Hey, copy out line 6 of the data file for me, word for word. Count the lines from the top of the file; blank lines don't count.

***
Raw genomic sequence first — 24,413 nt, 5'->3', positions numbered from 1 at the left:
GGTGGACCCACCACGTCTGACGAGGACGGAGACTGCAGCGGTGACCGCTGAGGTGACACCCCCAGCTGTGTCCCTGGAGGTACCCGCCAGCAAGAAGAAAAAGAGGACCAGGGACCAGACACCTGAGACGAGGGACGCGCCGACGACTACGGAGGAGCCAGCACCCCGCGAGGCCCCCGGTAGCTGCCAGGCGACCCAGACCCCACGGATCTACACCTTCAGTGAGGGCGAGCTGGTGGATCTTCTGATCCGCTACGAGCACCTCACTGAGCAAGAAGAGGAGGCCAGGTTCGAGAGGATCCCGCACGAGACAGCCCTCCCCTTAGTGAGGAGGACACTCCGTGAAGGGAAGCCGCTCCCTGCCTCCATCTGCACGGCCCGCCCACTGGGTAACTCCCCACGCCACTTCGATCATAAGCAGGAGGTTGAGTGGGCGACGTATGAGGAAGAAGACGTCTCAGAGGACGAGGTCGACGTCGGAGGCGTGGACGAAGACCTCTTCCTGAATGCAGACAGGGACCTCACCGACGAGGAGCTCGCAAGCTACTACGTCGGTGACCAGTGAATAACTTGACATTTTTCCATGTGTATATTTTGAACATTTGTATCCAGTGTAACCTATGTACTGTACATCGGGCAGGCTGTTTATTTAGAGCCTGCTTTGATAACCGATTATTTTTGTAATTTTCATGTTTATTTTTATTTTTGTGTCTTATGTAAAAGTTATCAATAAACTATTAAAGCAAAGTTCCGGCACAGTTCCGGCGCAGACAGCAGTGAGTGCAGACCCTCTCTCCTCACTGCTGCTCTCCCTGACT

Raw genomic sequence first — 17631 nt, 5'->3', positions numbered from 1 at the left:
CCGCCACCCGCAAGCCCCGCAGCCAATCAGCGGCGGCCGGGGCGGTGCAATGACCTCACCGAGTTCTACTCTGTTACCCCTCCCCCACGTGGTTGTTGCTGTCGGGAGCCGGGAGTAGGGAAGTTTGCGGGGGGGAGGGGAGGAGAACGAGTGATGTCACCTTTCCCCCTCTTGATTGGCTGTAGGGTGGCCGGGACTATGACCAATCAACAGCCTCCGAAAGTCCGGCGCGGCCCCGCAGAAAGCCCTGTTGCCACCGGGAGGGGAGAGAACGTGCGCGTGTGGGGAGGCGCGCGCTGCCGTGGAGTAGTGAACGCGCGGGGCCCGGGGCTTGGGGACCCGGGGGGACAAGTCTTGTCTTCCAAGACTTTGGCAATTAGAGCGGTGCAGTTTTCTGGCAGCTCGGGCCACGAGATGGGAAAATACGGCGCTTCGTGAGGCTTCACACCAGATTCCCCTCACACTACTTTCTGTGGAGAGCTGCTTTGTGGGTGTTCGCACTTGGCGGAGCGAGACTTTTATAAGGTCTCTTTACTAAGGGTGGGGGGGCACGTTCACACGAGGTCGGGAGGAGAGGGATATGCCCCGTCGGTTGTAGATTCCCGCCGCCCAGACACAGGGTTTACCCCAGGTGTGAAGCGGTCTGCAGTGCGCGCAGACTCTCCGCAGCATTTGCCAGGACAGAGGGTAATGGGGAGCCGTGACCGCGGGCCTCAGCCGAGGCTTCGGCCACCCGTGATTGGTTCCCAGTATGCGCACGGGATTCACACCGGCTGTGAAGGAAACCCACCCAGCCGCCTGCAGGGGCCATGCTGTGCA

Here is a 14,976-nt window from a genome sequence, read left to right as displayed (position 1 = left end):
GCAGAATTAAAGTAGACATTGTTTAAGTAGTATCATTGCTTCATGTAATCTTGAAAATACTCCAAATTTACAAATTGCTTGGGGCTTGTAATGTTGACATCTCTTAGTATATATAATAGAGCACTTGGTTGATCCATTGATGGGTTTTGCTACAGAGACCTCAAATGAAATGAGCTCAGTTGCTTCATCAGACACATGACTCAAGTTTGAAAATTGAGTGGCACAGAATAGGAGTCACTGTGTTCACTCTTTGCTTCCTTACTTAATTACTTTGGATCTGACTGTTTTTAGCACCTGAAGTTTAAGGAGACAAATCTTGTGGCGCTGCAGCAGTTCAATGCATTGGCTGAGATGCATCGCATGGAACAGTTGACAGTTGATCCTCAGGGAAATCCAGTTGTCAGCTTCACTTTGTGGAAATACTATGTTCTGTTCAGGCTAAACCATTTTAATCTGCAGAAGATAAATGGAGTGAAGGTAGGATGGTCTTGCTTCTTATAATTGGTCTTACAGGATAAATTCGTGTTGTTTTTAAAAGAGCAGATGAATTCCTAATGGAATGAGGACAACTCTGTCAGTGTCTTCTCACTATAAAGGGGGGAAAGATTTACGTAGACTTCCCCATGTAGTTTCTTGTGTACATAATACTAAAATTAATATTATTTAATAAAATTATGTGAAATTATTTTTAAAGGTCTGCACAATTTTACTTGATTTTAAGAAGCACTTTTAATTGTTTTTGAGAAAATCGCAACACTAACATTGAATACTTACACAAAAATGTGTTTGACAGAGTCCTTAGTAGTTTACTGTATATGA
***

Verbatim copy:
GCAGAATTAAAGTAGACATTGTTTAAGTAGTATCATTGCTTCATGTAATCTTGAAAATACTCCAAATTTACAAATTGCTTGGGGCTTGTAATGTTGACATCTCTTAGTATATATAATAGAGCACTTGGTTGATCCATTGATGGGTTTTGCTACAGAGACCTCAAATGAAATGAGCTCAGTTGCTTCATCAGACACATGACTCAAGTTTGAAAATTGAGTGGCACAGAATAGGAGTCACTGTGTTCACTCTTTGCTTCCTTACTTAATTACTTTGGATCTGACTGTTTTTAGCACCTGAAGTTTAAGGAGACAAATCTTGTGGCGCTGCAGCAGTTCAATGCATTGGCTGAGATGCATCGCATGGAACAGTTGACAGTTGATCCTCAGGGAAATCCAGTTGTCAGCTTCACTTTGTGGAAATACTATGTTCTGTTCAGGCTAAACCATTTTAATCTGCAGAAGATAAATGGAGTGAAGGTAGGATGGTCTTGCTTCTTATAATTGGTCTTACAGGATAAATTCGTGTTGTTTTTAAAAGAGCAGATGAATTCCTAATGGAATGAGGACAACTCTGTCAGTGTCTTCTCACTATAAAGGGGGGAAAGATTTACGTAGACTTCCCCATGTAGTTTCTTGTGTACATAATACTAAAATTAATATTATTTAATAAAATTATGTGAAATTATTTTTAAAGGTCTGCACAATTTTACTTGATTTTAAGAAGCACTTTTAATTGTTTTTGAGAAAATCGCAACACTAACATTGAATACTTACACAAAAATGTGTTTGACAGAGTCCTTAGTAGTTTACTGTATATGA